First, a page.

Wednesday, November 19, 2008
Take a Trip Down "The Road"
I don't read as much fiction as I used to, but I was recently sucked in by Cormac McCarthy's The Road. It's a haunting, moving and thought-provoking portrayal of a world without God which has reached its end. It's the apocalypse for atheists, a reminder that one doesn't need Hal Lindsey to imagine what a world after this world would be like, where the spring of life is hidden beneath the shadow of night, and where death and hopelessness cover the earth like the Spirit of creation inverted. When one awakens from the dark dreamy world of "The Road," and remembers that the future does not lie outside of God, hope springs up again. But a glimpse of this bleaker future makes John's apocalypse shine that much brighter.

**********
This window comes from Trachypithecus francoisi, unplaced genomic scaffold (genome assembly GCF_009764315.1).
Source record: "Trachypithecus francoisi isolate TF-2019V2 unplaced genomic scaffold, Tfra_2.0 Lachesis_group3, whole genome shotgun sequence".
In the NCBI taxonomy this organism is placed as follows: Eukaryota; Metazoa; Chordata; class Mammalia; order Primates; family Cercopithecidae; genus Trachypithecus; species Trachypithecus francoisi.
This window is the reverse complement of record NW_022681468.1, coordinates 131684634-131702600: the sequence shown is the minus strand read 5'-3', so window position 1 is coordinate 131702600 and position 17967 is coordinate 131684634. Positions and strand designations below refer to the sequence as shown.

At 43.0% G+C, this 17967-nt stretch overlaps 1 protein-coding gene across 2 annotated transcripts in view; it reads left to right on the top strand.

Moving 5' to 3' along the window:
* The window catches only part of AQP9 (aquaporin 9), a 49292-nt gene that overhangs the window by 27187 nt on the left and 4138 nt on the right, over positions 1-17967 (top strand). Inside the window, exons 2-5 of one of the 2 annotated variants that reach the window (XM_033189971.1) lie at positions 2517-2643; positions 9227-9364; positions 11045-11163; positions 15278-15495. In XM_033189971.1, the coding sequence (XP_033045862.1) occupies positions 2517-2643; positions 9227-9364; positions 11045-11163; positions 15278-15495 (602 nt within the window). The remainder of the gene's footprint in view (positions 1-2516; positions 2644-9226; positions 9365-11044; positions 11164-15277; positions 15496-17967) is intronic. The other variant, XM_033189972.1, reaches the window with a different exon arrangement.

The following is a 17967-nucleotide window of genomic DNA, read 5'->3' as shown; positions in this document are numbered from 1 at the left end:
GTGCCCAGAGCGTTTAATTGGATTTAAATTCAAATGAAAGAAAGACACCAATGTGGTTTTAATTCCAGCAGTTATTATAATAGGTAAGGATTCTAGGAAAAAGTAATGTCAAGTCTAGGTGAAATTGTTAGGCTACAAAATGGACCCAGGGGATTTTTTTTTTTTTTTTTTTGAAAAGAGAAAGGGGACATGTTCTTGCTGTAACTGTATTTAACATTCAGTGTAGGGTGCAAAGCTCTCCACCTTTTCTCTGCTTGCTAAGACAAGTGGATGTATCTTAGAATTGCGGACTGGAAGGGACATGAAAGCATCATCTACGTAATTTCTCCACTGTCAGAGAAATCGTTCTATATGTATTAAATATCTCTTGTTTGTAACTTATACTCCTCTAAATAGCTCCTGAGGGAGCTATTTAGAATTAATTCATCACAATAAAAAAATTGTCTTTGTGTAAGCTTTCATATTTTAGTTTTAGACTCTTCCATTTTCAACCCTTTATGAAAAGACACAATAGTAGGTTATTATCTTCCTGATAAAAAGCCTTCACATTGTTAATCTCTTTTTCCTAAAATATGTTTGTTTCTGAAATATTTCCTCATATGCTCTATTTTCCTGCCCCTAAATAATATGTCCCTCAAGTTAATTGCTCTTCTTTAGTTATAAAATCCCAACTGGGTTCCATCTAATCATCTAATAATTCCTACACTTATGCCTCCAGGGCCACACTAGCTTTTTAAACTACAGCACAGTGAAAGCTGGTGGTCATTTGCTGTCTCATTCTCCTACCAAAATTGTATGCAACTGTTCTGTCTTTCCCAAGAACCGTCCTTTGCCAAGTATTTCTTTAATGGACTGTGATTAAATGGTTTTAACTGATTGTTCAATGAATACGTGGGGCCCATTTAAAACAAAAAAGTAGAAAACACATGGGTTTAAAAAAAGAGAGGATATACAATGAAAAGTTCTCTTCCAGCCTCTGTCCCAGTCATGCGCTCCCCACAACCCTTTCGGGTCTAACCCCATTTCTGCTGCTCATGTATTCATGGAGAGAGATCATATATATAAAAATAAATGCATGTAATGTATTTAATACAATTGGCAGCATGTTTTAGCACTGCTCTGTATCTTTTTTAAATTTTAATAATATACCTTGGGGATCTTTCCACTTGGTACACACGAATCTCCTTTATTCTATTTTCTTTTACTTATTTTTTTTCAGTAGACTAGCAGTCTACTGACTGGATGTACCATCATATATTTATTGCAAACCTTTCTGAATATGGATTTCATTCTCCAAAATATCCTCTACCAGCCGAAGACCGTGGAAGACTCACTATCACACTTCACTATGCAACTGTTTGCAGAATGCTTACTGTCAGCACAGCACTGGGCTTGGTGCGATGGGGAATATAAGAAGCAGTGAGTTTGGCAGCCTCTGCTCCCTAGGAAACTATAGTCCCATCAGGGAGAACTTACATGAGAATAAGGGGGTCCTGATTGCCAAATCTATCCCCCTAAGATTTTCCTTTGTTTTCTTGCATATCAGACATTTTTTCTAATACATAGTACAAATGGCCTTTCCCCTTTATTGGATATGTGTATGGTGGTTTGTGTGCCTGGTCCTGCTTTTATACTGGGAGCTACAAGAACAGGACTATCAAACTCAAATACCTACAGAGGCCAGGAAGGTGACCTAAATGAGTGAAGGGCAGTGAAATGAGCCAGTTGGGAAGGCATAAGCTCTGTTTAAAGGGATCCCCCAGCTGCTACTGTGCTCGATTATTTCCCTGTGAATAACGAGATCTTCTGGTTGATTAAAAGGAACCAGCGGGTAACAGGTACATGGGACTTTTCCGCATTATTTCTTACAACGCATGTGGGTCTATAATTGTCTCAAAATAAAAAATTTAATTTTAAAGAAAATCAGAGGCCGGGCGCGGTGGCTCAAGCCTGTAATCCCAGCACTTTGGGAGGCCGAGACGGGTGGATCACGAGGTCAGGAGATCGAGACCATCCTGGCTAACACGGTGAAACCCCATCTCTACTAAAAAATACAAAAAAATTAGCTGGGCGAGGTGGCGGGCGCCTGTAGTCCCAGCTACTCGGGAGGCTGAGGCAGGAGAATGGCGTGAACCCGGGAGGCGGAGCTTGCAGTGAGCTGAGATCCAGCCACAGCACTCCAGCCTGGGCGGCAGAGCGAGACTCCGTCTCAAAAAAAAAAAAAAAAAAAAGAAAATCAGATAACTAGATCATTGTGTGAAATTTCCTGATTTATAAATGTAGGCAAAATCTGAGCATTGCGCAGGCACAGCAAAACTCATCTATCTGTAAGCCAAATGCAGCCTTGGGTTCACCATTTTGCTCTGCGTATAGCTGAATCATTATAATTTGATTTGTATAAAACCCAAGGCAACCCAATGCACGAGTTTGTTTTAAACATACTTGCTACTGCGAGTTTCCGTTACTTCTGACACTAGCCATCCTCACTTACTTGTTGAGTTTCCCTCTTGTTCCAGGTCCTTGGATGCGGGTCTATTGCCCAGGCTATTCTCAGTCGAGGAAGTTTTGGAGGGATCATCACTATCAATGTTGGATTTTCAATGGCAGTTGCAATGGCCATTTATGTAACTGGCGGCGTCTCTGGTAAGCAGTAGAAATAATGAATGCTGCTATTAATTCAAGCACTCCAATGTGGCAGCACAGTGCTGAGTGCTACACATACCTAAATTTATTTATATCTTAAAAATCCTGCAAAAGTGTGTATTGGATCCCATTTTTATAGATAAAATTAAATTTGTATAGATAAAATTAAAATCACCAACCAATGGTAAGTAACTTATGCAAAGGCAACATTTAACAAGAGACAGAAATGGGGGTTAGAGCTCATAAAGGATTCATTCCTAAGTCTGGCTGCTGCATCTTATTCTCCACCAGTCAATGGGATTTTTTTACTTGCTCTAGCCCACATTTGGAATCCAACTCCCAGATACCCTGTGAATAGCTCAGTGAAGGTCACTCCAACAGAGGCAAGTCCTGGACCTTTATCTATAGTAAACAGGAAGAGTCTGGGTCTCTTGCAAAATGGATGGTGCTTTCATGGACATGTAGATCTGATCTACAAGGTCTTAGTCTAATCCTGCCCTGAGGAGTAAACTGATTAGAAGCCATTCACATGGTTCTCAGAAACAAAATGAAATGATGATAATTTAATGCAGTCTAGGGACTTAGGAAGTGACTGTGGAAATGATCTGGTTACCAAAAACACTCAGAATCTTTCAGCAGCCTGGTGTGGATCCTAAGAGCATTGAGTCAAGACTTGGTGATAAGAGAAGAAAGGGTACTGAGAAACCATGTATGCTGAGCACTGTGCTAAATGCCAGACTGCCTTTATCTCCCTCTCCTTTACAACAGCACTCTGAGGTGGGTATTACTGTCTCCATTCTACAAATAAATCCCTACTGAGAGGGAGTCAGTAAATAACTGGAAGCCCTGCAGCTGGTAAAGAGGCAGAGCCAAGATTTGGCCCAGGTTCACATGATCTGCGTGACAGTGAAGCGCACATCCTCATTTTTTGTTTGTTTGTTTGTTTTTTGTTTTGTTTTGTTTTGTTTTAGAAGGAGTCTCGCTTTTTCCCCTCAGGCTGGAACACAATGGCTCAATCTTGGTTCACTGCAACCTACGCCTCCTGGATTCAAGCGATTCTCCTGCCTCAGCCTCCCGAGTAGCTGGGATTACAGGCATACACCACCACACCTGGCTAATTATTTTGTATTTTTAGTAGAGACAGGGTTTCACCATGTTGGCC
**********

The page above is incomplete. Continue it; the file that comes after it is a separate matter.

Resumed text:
The Road isn't all black and dreary. The light that shines forth from the narrative comes from the beauty of a father and son whose grip on hope is bound up with their hold on each other: each is the "other's world entire." Their relation to each other is primal and true, precisely because all else is stripped away. In a desolate place, beauty and truth and goodness can still be, not so much found, but made--forged, as from scalding iron. They fix their faith onto each other and in so doing, stay true to the promise. In spite of all else, as death crowds in around them, they stick to the pact to be "the good guys," believing that there are others out there like them.